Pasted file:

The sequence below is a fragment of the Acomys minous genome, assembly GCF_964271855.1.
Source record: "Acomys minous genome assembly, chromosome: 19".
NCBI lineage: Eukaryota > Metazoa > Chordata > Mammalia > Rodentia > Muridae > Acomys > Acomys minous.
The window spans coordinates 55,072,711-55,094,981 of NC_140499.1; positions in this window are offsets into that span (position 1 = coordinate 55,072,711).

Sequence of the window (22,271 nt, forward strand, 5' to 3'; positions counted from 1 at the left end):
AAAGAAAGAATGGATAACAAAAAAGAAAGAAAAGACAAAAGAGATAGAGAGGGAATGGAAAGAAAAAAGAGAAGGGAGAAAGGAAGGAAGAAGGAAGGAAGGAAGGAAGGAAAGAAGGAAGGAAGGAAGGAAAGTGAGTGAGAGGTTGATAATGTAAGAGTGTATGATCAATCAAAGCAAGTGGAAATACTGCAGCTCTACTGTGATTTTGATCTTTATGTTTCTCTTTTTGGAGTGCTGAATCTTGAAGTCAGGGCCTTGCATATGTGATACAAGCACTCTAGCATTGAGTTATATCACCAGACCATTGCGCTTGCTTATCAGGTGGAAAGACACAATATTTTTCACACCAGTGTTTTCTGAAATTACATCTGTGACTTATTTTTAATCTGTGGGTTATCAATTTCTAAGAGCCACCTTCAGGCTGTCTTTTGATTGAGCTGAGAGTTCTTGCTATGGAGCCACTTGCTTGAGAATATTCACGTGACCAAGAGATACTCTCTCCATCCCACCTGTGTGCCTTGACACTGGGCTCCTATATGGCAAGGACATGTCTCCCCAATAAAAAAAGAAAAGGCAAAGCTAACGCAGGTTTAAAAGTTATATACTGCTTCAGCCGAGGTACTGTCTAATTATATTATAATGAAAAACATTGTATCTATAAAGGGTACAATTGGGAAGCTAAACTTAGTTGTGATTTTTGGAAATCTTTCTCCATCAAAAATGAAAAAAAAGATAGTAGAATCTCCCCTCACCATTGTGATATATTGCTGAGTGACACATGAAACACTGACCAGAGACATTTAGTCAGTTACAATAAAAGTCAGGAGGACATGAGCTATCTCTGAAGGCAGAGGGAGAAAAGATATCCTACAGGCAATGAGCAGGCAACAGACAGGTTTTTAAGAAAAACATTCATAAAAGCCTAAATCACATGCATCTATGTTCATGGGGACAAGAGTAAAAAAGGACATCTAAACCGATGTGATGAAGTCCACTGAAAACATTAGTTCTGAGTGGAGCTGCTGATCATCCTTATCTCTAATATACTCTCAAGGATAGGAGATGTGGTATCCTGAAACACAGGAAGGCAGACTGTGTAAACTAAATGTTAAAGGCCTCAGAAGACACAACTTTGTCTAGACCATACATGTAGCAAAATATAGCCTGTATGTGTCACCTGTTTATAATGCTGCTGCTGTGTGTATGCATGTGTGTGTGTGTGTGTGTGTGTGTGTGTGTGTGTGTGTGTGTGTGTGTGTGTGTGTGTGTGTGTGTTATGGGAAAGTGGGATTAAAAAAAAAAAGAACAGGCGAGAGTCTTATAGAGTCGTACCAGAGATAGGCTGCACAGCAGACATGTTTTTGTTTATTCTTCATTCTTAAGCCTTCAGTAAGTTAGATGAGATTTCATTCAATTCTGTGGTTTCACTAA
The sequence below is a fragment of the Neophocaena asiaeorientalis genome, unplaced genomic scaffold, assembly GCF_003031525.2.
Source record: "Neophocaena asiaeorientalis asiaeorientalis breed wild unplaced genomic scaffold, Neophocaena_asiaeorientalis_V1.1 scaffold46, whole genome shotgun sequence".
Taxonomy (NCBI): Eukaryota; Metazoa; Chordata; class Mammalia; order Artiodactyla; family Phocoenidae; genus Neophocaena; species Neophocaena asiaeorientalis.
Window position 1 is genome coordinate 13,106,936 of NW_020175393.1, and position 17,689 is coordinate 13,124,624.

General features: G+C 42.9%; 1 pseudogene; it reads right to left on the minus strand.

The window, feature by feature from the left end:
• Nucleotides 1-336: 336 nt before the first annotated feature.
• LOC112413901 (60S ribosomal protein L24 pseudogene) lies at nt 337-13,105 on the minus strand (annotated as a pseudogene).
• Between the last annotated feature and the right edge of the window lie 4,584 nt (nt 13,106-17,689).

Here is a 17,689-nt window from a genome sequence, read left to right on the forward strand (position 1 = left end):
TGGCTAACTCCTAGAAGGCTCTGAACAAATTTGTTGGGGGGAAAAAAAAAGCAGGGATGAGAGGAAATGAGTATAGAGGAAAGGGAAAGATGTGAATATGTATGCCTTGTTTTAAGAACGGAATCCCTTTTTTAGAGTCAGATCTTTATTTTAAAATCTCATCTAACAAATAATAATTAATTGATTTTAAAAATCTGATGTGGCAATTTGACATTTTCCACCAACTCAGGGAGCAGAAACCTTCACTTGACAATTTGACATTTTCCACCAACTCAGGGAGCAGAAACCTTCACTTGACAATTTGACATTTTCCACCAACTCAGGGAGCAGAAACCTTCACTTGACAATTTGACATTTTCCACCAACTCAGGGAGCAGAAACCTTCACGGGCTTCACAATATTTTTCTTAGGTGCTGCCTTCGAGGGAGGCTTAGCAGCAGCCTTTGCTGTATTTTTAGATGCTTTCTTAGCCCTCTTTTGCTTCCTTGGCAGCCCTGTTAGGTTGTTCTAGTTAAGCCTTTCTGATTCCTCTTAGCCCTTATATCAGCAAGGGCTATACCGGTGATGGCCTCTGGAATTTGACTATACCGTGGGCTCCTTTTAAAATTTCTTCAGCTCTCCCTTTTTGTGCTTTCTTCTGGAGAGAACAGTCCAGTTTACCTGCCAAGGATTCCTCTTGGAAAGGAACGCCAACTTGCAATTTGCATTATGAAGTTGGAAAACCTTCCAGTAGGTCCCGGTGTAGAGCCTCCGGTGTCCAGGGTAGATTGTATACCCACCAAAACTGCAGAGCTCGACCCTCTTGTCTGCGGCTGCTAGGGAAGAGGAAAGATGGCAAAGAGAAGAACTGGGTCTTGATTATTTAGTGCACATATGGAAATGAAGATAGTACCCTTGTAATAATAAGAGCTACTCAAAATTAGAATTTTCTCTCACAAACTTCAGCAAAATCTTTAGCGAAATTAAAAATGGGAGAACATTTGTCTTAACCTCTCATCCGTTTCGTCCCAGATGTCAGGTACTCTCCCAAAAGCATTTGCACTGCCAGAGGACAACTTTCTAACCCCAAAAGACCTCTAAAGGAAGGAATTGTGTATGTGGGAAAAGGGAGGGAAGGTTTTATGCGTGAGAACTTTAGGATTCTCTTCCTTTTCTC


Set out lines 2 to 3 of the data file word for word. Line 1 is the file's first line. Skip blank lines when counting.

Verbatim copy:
Source record: "Acomys minous genome assembly, chromosome: 19".
NCBI lineage: Eukaryota > Metazoa > Chordata > Mammalia > Rodentia > Muridae > Acomys > Acomys minous.